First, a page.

Sometimes, it is better to let others speak for you. Honestly, I could not of said any of this better.
Excerpts from chapter one:
No one ever told me that grief felt so like fear. I am not afraid, but the sensation is like being afraid. The same fluttering in the stomach, the same restlessness, the yawning. I keep on swallowing.
At other times it feels like being mildly drunk, or concussed. There is a sort of invisible blanket between the world and me. I find it hard to take in what anyone says. Or perhaps, hard to want to take it in. It is so uninteresting. Yet I want the the others to be about me.
On the rebound one passes into tears and pathos. Maudlin tears. I almost prefer the moments of agony. These are at least clean and honest. But the bath of self-pity, the wallow, the loathsome sticky-sweet pleasure of indulging it – that disgusts me. And even while I am doing it I know it leads me to misrepresent [P.] herself.
Meanwhile, where is God? This is one of the most disquieting symptoms. When you are happy, so happy that you have no sense of needing Him, so happy that you are tempted to feel His claims upon you as an interruption, if you remember yourself and turn to Him with gratitude and praise, you will be – or so it feels – welcomed with open arms. But go to Him when your need is desperate, when all other help is vain, and what do you find? A door slammed in your face, and a sound of bolting and double bolting on the inside. After that, silence. You may as well turn away. The longer you wait, the more emphatic the silence will become. There are no lights in the windows. It might be an empty house. Was it ever inhabited? It seemed so once. And that seeming was as strong as this. What can this mean? Why is He so present a commander in our time of prosperity and so very absent a help in a time of trouble?
I tried to put some of these thought to C. this afternoon. He reminded me that the same thing seems to have happened to Christ: ‘Why hast thou forsaken me?’ . . . Not that I am (I think) in much danger of ceasing to believe in God. The real danger is of coming to believe such dreadful things about Him. The conclusion I dread is not ‘So there’s no God after all,’ but ‘So this is what God’s really like. Deceive yourself no longer.’ . . . Of course it’s easy enough to say that God seems absent at our greatest need because He is absent – non-existent. But then why does He seems so present when, to put it quite frankly, we don’t ask for Him?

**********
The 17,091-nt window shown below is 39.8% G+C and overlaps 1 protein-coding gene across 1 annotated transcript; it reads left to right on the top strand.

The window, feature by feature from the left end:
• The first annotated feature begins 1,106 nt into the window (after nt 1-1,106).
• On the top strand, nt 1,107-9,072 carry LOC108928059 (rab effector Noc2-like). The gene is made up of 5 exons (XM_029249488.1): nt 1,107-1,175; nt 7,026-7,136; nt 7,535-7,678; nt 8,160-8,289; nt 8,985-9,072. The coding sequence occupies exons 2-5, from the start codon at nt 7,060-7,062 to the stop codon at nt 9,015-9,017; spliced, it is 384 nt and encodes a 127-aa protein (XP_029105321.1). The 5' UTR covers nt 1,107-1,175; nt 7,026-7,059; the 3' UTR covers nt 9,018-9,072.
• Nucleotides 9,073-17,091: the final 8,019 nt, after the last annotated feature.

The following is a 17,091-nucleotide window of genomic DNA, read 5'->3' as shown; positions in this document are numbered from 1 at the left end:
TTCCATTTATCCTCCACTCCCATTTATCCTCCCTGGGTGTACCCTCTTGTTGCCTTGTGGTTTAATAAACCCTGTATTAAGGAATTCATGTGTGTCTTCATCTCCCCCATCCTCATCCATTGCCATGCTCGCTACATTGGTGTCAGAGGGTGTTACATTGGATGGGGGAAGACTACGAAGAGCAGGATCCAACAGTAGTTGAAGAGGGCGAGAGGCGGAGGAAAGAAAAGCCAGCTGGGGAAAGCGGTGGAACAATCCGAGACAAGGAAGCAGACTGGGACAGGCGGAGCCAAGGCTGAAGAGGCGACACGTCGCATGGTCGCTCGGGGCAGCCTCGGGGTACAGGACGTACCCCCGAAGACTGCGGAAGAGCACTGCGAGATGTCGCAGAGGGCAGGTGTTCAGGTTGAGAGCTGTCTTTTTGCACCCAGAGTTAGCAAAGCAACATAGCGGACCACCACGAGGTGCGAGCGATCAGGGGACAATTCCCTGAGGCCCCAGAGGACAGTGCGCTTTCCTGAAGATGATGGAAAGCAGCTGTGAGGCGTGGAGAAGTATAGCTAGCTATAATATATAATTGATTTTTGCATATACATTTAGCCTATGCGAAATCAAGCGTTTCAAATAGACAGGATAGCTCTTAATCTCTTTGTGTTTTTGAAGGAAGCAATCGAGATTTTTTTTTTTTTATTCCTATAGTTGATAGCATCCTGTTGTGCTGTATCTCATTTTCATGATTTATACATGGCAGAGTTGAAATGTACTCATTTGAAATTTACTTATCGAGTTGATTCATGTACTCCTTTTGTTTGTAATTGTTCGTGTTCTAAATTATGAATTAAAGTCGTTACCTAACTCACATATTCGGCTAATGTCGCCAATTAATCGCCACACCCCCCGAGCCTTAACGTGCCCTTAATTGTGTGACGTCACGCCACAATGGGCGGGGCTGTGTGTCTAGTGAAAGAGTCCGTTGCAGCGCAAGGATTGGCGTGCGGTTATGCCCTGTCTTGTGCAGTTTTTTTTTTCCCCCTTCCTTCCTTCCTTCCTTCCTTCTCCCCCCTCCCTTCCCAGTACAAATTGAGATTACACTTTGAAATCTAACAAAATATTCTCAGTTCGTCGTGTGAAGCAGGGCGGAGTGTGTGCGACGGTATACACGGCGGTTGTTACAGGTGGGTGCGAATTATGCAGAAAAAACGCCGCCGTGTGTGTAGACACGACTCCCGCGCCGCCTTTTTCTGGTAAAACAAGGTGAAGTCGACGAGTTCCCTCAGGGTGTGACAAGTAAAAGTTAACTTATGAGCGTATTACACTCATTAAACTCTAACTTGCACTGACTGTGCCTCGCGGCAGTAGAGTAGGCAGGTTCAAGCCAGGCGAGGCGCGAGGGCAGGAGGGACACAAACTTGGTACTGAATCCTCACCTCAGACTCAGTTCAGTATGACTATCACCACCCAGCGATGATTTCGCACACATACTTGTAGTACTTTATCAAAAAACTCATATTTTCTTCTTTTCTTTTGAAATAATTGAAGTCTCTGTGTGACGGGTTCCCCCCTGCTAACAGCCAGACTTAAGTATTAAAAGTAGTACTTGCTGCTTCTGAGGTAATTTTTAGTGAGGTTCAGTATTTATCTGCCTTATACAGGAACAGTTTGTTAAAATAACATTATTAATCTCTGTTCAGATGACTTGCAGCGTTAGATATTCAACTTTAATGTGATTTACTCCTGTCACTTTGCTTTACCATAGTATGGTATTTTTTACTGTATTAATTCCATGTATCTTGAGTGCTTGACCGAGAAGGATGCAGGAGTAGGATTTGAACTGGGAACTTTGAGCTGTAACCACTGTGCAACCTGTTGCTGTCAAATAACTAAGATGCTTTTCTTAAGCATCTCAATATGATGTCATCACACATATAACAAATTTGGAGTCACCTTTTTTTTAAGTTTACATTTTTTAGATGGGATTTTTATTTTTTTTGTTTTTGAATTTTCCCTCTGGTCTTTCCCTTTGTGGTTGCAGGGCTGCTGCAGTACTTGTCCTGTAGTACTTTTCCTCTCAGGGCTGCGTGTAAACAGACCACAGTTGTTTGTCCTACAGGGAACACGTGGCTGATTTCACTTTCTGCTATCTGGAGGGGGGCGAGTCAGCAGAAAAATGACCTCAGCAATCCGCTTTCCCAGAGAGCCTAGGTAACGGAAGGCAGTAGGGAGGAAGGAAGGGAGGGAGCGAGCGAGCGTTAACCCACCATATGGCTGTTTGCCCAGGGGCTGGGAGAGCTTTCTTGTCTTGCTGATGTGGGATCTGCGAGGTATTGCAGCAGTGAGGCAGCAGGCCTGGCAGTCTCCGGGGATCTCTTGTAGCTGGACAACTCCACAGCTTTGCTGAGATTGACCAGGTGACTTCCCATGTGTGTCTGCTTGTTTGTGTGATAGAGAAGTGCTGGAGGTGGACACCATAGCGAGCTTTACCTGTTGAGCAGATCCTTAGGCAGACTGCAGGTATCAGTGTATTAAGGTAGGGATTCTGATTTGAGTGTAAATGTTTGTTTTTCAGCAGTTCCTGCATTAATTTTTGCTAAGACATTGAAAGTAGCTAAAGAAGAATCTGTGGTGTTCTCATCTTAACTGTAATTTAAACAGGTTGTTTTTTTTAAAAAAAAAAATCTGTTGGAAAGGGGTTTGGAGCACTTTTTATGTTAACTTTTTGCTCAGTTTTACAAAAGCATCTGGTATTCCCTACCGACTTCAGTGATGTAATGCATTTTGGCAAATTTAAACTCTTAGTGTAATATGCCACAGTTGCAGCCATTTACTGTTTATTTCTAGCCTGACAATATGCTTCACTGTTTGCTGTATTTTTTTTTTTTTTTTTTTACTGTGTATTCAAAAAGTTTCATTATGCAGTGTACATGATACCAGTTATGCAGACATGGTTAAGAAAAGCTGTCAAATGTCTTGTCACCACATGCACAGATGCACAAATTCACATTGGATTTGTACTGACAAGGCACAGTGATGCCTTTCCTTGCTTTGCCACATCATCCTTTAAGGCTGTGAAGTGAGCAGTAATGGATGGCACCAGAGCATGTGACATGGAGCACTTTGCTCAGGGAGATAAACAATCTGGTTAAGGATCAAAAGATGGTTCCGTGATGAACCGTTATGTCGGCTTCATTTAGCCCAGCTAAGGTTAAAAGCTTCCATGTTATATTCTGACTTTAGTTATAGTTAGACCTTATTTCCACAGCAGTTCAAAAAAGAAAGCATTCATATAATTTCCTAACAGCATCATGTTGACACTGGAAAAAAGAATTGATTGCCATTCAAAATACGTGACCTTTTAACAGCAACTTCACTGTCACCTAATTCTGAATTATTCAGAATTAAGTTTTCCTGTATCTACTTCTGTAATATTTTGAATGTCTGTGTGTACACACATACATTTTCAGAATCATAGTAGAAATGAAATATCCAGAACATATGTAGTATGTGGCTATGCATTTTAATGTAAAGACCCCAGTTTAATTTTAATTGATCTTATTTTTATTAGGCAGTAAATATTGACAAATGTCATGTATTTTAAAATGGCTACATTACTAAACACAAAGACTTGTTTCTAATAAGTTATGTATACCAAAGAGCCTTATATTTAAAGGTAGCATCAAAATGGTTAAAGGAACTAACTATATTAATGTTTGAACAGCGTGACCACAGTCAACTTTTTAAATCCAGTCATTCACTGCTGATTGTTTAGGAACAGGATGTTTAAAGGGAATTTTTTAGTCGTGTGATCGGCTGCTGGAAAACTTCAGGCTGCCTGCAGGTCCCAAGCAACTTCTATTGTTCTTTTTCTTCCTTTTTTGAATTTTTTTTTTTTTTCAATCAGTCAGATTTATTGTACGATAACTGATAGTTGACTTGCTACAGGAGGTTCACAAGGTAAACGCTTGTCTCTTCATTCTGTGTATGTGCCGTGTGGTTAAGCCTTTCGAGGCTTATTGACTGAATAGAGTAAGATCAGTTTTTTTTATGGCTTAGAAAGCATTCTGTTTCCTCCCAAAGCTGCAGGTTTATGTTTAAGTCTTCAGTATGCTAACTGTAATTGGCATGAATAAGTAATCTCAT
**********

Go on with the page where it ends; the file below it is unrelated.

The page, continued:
I cannot talk to [others] about her. The moment I try, there appears on their faces neither grief, nor love, nor fear, nor pity but the most fatal of all the non-conductors, embarrassment. They look as if I were committing an indecency. They are longing for me to stop.
Part of every misery is, so to speak, the misery’s shadow or refection: the fact that you don’t merely suffer but have to keep on thinking about the fact that you suffer. I not only live each endless day in grief, but live each day thinking about living in grief.
It is hard to have patience with people who say, ‘There is no death’ or ‘Death doesn’t matter.’ There is death. And whatever is matters. And whatever happens has consequences, and it and they are irrevocable and irreversible. You might as well say that birth doesn’t matter. I look up at the night sky. Is anything more certain than that in all those vast times and space, if I were allowed to search them, I should nowhere find her face, her voice, her touch? She died. She is dead. Is the word so difficult to learn?